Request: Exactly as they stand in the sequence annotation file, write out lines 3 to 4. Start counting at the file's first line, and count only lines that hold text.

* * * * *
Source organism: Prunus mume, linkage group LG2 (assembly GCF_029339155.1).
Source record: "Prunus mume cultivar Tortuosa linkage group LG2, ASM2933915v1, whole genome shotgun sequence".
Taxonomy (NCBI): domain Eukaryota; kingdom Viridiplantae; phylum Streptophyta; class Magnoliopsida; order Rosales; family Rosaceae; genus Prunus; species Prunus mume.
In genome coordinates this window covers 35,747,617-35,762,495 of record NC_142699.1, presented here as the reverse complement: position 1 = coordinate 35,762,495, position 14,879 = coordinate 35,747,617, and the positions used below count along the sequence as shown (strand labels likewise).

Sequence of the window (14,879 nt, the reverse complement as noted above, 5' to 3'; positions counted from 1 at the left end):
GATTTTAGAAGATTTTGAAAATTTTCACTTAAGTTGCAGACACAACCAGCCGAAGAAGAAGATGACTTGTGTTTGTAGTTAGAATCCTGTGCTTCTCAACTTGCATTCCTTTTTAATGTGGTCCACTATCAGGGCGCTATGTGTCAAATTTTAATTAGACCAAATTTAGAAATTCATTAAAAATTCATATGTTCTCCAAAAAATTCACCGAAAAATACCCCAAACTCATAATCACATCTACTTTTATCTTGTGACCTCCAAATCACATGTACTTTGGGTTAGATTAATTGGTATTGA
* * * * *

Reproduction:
Taxonomy (NCBI): domain Eukaryota; kingdom Viridiplantae; phylum Streptophyta; class Magnoliopsida; order Rosales; family Rosaceae; genus Prunus; species Prunus mume.
In genome coordinates this window covers 35,747,617-35,762,495 of record NC_142699.1, presented here as the reverse complement: position 1 = coordinate 35,762,495, position 14,879 = coordinate 35,747,617, and the positions used below count along the sequence as shown (strand labels likewise).